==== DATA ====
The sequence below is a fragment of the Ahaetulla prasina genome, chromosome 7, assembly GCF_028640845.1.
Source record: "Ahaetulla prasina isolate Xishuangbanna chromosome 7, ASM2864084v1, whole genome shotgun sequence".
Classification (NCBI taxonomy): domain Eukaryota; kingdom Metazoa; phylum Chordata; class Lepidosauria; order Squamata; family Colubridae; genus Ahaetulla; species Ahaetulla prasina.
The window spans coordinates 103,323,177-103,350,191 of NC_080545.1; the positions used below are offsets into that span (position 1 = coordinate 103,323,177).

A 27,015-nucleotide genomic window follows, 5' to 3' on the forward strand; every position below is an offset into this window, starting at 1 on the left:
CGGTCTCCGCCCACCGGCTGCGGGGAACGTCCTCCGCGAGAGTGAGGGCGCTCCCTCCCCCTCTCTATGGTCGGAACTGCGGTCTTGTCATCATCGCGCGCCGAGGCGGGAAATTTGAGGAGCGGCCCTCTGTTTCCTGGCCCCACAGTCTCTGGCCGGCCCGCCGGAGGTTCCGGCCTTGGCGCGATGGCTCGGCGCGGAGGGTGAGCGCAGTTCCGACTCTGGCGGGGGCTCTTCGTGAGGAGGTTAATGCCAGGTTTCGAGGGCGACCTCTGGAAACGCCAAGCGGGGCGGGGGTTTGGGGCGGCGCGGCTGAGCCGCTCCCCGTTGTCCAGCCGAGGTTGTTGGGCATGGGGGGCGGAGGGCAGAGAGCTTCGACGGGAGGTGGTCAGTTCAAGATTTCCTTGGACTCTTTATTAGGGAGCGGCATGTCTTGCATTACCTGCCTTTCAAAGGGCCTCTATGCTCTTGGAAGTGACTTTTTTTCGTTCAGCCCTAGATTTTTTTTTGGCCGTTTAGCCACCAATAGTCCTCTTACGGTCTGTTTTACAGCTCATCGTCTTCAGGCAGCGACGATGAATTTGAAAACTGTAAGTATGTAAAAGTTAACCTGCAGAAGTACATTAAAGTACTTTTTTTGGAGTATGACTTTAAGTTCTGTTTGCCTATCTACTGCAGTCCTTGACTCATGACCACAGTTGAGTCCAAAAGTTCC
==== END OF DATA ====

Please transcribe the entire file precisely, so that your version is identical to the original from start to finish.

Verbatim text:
The sequence below is a fragment of the Ahaetulla prasina genome, chromosome 7, assembly GCF_028640845.1.
Source record: "Ahaetulla prasina isolate Xishuangbanna chromosome 7, ASM2864084v1, whole genome shotgun sequence".
Classification (NCBI taxonomy): domain Eukaryota; kingdom Metazoa; phylum Chordata; class Lepidosauria; order Squamata; family Colubridae; genus Ahaetulla; species Ahaetulla prasina.
The window spans coordinates 103,323,177-103,350,191 of NC_080545.1; the positions used below are offsets into that span (position 1 = coordinate 103,323,177).

A 27,015-nucleotide genomic window follows, 5' to 3' on the forward strand; every position below is an offset into this window, starting at 1 on the left:
CGGTCTCCGCCCACCGGCTGCGGGGAACGTCCTCCGCGAGAGTGAGGGCGCTCCCTCCCCCTCTCTATGGTCGGAACTGCGGTCTTGTCATCATCGCGCGCCGAGGCGGGAAATTTGAGGAGCGGCCCTCTGTTTCCTGGCCCCACAGTCTCTGGCCGGCCCGCCGGAGGTTCCGGCCTTGGCGCGATGGCTCGGCGCGGAGGGTGAGCGCAGTTCCGACTCTGGCGGGGGCTCTTCGTGAGGAGGTTAATGCCAGGTTTCGAGGGCGACCTCTGGAAACGCCAAGCGGGGCGGGGGTTTGGGGCGGCGCGGCTGAGCCGCTCCCCGTTGTCCAGCCGAGGTTGTTGGGCATGGGGGGCGGAGGGCAGAGAGCTTCGACGGGAGGTGGTCAGTTCAAGATTTCCTTGGACTCTTTATTAGGGAGCGGCATGTCTTGCATTACCTGCCTTTCAAAGGGCCTCTATGCTCTTGGAAGTGACTTTTTTTCGTTCAGCCCTAGATTTTTTTTTGGCCGTTTAGCCACCAATAGTCCTCTTACGGTCTGTTTTACAGCTCATCGTCTTCAGGCAGCGACGATGAATTTGAAAACTGTAAGTATGTAAAAGTTAACCTGCAGAAGTACATTAAAGTACTTTTTTTGGAGTATGACTTTAAGTTCTGTTTGCCTATCTACTGCAGTCCTTGACTCATGACCACAGTTGAGTCCAAAAGTTCC